The analysis reveals any deficiencies in the nature of the soil. It also clarifies the type of terrain, i.e., whether there is a predominance of sand, silt or clay. You don’t need to be a great geologist, but those who work in the country need to know the details of the soil. In the Province of Imperia, the soil is generally a limestone matrix with a prevalence of clays. This is the case of our olive grove. In addition, you need to know the basic pH (pH is a measurement of the acidic or basic reaction of the soil). In a purely theoretical way, there is a rule of thumb for the quantity of elements to return to the soil, which is 3 kg of nitrogen, 0.6 kg of phosphorus and 3 kg of potassium for each 100 kg of olives produced.

A small note: in general, the fertilizer should be buried to become immediately available to the plants.  This is because, if the spring rains are scarce, there is the risk that it will “break down” quickly in contact with air and light. The soil should be turned to a depth of 20-30 cm, especially in the case of fertilizer based on phosphorus and potassium.

In the past, the soil of olive groves was thoroughly hoed and weeded with harrows: this eliminates weeds and favours the penetration of the fertilizer.

How do you fertilize?

Fertilizer is distributed in the section of soil beyond the projection of the canopy, where the majority of the roots have developed.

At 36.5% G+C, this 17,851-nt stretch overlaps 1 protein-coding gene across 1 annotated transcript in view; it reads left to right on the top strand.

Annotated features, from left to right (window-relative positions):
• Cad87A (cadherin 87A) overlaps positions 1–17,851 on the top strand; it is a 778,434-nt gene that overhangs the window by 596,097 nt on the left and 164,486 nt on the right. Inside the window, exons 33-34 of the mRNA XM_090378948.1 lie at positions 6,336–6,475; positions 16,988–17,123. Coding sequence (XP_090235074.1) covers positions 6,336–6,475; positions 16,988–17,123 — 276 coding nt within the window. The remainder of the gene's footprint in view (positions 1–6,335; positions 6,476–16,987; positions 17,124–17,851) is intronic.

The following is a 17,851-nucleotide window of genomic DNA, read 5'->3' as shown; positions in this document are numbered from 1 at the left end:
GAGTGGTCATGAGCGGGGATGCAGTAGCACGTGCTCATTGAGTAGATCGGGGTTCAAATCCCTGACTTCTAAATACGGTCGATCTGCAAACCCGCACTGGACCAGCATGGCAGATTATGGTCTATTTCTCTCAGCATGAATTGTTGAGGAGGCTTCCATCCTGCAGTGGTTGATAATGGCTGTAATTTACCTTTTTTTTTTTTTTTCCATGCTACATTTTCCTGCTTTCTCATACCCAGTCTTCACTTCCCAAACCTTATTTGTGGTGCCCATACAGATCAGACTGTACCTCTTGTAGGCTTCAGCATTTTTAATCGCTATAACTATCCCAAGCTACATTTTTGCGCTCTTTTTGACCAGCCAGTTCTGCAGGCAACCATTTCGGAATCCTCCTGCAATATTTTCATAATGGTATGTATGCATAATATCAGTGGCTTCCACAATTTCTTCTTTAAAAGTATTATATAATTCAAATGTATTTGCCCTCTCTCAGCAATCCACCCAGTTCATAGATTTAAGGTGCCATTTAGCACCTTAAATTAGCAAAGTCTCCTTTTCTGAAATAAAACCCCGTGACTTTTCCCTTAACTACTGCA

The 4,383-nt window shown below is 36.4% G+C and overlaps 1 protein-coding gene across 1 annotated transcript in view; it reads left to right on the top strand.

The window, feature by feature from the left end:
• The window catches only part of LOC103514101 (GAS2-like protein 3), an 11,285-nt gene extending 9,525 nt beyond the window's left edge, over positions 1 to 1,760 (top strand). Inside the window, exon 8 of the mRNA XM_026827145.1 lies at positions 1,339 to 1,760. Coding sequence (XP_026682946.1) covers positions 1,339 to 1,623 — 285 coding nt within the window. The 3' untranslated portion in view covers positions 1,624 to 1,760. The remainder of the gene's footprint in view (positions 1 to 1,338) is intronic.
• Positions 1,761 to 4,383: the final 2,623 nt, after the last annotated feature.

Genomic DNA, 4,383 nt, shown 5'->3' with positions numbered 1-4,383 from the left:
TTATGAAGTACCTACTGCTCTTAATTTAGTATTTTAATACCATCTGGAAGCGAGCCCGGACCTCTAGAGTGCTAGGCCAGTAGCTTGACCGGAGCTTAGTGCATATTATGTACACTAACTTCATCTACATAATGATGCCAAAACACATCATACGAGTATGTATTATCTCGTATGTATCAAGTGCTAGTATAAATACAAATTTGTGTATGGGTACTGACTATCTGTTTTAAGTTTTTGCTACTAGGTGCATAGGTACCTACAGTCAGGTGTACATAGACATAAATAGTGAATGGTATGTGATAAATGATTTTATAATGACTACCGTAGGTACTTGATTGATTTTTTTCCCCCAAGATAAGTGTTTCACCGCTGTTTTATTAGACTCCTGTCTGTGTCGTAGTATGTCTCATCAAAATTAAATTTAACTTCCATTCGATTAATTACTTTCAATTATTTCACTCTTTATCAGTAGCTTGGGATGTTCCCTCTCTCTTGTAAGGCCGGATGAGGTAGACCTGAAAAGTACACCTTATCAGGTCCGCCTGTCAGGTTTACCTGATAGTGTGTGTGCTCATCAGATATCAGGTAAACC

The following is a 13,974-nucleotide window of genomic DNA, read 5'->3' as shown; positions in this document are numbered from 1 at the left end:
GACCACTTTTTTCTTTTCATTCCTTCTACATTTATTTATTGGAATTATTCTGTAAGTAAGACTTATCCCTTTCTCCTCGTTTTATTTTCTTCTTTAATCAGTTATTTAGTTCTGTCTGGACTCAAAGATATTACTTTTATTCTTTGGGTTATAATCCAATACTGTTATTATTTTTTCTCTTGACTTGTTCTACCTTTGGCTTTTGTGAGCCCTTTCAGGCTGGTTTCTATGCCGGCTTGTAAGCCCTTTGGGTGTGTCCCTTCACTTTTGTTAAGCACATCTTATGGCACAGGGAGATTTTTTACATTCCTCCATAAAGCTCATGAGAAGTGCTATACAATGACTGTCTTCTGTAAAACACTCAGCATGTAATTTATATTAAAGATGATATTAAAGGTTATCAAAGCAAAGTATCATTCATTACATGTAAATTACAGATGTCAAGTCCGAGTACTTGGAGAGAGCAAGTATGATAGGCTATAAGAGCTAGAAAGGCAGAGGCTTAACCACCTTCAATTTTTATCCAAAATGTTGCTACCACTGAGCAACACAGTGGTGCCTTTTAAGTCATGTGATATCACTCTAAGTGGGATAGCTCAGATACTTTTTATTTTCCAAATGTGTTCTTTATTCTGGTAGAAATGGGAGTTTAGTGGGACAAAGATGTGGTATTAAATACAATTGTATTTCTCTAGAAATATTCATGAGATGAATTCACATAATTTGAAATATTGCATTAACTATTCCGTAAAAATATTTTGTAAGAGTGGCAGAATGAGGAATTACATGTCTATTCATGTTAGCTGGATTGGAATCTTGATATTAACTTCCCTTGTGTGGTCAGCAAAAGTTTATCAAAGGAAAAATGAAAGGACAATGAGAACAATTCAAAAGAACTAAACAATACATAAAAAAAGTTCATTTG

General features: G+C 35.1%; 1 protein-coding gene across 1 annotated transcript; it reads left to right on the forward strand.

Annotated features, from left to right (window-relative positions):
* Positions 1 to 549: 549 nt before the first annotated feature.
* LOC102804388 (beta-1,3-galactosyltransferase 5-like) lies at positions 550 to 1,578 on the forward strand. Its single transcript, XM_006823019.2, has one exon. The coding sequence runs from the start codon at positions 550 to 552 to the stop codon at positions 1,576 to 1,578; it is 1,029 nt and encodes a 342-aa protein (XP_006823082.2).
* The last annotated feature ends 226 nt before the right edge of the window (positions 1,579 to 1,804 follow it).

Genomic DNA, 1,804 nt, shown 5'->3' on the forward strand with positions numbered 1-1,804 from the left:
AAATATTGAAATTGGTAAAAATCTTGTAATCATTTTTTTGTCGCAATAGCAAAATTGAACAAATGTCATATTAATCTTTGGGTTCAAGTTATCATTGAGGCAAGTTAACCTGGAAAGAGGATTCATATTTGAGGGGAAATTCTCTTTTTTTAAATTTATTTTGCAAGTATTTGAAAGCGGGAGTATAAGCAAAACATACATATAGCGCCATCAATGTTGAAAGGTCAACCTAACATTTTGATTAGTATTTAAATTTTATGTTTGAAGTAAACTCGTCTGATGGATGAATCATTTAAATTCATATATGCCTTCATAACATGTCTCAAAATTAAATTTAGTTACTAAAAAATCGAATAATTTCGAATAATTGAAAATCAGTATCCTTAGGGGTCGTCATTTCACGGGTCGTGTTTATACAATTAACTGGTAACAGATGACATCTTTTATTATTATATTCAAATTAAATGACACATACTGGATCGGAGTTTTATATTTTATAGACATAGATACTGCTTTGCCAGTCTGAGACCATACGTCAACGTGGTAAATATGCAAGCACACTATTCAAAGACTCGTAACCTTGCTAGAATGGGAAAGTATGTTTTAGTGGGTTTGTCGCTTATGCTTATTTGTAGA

It is possible to fertilize the leaves using suitable equipment: liquid fertilizers are distributed on the leaves and readily assimilated through the circulation of the sap. This fertilizer is integrated with that on the ground in the pre-flowering to provide boron (which promotes and stimulates pollination) and in the summer in with olive fruit fly treatments.

Since our olive grove is in good growth condition and productive condition, we decided to distribute a fertilizer primarily consisting of potassium to further enhance the production of fruit and its quality. We will distribute approximately two kilograms per plant, taking care to place it on the projections of the canopy and hoping for favourable rain.

As always in the country, climatic information has a decisive weight.

 

Nuggets of history

A complete history of the fertilization of olive groves would require pages and pages. Two striking observations should suffice.

For example, in the Taggia countryside, and other places, there very of Taggia and not only, for example, there are very conspicuous late medieval towers. They certainly defended the dense olive groves but were also called “dovecote towers”. They housed colonies of doves whose droppings provided “colombina”: a highly valued fertilizer to for feeding the olive trees.

In Western Liguria, various parishes, such as San Lorenzo al Mare, used to sell colombina to finance the maintenance and restoration of the church.

In Liguria, an exception amount of attention is paid to the need for fertilization. But the practices of the past were different. The most popular was undoubtedly that of burying wool rags at the roots of trees. Incredibly, they are still found when tilling the soil. At the beginning of the 19th century, careful French analysts noted that the rags often came from the wool-processing area around Florence: the same area that used Ligurian olive oil to soften the newly-sheared wool. In this way a commercial and production circle was closed.

At the end of the 19th century, there was also a growing trend to use valuable guano from Peru: some made a fortune in this trade, replacing the “horn filings” from the slaughterhouse that were often used locally.